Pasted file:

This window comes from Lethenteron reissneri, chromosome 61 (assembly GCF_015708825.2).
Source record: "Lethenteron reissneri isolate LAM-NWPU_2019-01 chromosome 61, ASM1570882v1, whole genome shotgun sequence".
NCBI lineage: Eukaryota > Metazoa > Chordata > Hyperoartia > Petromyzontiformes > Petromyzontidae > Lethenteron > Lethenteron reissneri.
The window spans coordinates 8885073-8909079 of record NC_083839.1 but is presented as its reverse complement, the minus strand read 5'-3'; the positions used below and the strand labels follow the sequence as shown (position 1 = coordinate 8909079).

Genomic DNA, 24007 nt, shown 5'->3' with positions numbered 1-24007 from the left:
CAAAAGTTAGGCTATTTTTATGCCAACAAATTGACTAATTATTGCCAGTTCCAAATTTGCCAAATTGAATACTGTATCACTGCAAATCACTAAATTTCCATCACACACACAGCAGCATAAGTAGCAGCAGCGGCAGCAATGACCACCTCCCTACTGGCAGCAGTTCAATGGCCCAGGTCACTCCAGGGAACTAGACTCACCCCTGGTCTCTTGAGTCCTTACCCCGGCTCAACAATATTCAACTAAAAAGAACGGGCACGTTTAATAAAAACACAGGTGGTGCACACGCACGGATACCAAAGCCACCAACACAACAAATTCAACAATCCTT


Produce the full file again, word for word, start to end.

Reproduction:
This window comes from Lethenteron reissneri, chromosome 61 (assembly GCF_015708825.2).
Source record: "Lethenteron reissneri isolate LAM-NWPU_2019-01 chromosome 61, ASM1570882v1, whole genome shotgun sequence".
NCBI lineage: Eukaryota > Metazoa > Chordata > Hyperoartia > Petromyzontiformes > Petromyzontidae > Lethenteron > Lethenteron reissneri.
The window spans coordinates 8885073-8909079 of record NC_083839.1 but is presented as its reverse complement, the minus strand read 5'-3'; the positions used below and the strand labels follow the sequence as shown (position 1 = coordinate 8909079).

Genomic DNA, 24007 nt, shown 5'->3' with positions numbered 1-24007 from the left:
CAAAAGTTAGGCTATTTTTATGCCAACAAATTGACTAATTATTGCCAGTTCCAAATTTGCCAAATTGAATACTGTATCACTGCAAATCACTAAATTTCCATCACACACACAGCAGCATAAGTAGCAGCAGCGGCAGCAATGACCACCTCCCTACTGGCAGCAGTTCAATGGCCCAGGTCACTCCAGGGAACTAGACTCACCCCTGGTCTCTTGAGTCCTTACCCCGGCTCAACAATATTCAACTAAAAAGAACGGGCACGTTTAATAAAAACACAGGTGGTGCACACGCACGGATACCAAAGCCACCAACACAACAAATTCAACAATCCTT